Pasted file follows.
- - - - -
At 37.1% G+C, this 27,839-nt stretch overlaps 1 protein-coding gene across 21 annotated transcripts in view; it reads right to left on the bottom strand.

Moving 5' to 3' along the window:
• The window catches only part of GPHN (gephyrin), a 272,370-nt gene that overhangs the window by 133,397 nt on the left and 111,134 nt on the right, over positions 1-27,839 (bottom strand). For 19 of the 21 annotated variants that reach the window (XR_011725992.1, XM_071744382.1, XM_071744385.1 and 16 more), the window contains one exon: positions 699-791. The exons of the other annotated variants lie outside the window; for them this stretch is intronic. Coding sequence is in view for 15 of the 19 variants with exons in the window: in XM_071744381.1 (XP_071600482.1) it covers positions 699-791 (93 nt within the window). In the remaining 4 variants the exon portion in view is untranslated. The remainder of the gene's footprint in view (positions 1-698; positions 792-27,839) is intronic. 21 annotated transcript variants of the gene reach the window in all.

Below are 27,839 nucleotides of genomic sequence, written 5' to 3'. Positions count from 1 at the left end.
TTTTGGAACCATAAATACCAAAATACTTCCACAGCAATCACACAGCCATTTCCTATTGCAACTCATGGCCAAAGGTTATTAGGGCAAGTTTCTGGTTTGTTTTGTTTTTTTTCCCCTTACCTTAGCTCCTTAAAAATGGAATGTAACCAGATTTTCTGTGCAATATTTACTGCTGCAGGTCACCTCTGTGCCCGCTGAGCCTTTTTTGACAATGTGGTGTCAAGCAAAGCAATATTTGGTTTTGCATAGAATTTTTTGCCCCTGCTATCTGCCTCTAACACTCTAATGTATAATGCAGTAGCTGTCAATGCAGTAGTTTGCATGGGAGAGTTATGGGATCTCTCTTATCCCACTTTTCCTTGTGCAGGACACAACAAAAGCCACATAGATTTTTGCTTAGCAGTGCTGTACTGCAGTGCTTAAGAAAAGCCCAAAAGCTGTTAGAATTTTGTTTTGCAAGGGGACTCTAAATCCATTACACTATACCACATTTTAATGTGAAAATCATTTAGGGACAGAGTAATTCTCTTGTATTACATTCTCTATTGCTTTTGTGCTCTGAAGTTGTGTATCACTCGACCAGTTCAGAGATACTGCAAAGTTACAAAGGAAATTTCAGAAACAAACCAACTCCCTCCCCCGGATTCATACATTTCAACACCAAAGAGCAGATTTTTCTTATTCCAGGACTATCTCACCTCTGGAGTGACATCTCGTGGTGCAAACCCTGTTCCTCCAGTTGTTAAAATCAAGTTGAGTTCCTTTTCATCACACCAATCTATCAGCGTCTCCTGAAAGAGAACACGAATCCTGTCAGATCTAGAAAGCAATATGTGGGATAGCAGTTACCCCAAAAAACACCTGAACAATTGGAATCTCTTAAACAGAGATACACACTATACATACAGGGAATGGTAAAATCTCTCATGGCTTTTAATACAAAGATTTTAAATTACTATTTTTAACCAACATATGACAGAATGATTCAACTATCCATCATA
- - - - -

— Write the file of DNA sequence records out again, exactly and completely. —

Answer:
At 37.1% G+C, this 27,839-nt stretch overlaps 1 protein-coding gene across 21 annotated transcripts in view; it reads right to left on the bottom strand.

Moving 5' to 3' along the window:
• The window catches only part of GPHN (gephyrin), a 272,370-nt gene that overhangs the window by 133,397 nt on the left and 111,134 nt on the right, over positions 1-27,839 (bottom strand). For 19 of the 21 annotated variants that reach the window (XR_011725992.1, XM_071744382.1, XM_071744385.1 and 16 more), the window contains one exon: positions 699-791. The exons of the other annotated variants lie outside the window; for them this stretch is intronic. Coding sequence is in view for 15 of the 19 variants with exons in the window: in XM_071744381.1 (XP_071600482.1) it covers positions 699-791 (93 nt within the window). In the remaining 4 variants the exon portion in view is untranslated. The remainder of the gene's footprint in view (positions 1-698; positions 792-27,839) is intronic. 21 annotated transcript variants of the gene reach the window in all.

Below are 27,839 nucleotides of genomic sequence, written 5' to 3'. Positions count from 1 at the left end.
TTTTGGAACCATAAATACCAAAATACTTCCACAGCAATCACACAGCCATTTCCTATTGCAACTCATGGCCAAAGGTTATTAGGGCAAGTTTCTGGTTTGTTTTGTTTTTTTTCCCCTTACCTTAGCTCCTTAAAAATGGAATGTAACCAGATTTTCTGTGCAATATTTACTGCTGCAGGTCACCTCTGTGCCCGCTGAGCCTTTTTTGACAATGTGGTGTCAAGCAAAGCAATATTTGGTTTTGCATAGAATTTTTTGCCCCTGCTATCTGCCTCTAACACTCTAATGTATAATGCAGTAGCTGTCAATGCAGTAGTTTGCATGGGAGAGTTATGGGATCTCTCTTATCCCACTTTTCCTTGTGCAGGACACAACAAAAGCCACATAGATTTTTGCTTAGCAGTGCTGTACTGCAGTGCTTAAGAAAAGCCCAAAAGCTGTTAGAATTTTGTTTTGCAAGGGGACTCTAAATCCATTACACTATACCACATTTTAATGTGAAAATCATTTAGGGACAGAGTAATTCTCTTGTATTACATTCTCTATTGCTTTTGTGCTCTGAAGTTGTGTATCACTCGACCAGTTCAGAGATACTGCAAAGTTACAAAGGAAATTTCAGAAACAAACCAACTCCCTCCCCCGGATTCATACATTTCAACACCAAAGAGCAGATTTTTCTTATTCCAGGACTATCTCACCTCTGGAGTGACATCTCGTGGTGCAAACCCTGTTCCTCCAGTTGTTAAAATCAAGTTGAGTTCCTTTTCATCACACCAATCTATCAGCGTCTCCTGAAAGAGAACACGAATCCTGTCAGATCTAGAAAGCAATATGTGGGATAGCAGTTACCCCAAAAAACACCTGAACAATTGGAATCTCTTAAACAGAGATACACACTATACATACAGGGAATGGTAAAATCTCTCATGGCTTTTAATACAAAGATTTTAAATTACTATTTTTAACCAACATATGACAGAATGATTCAACTATCCATCATA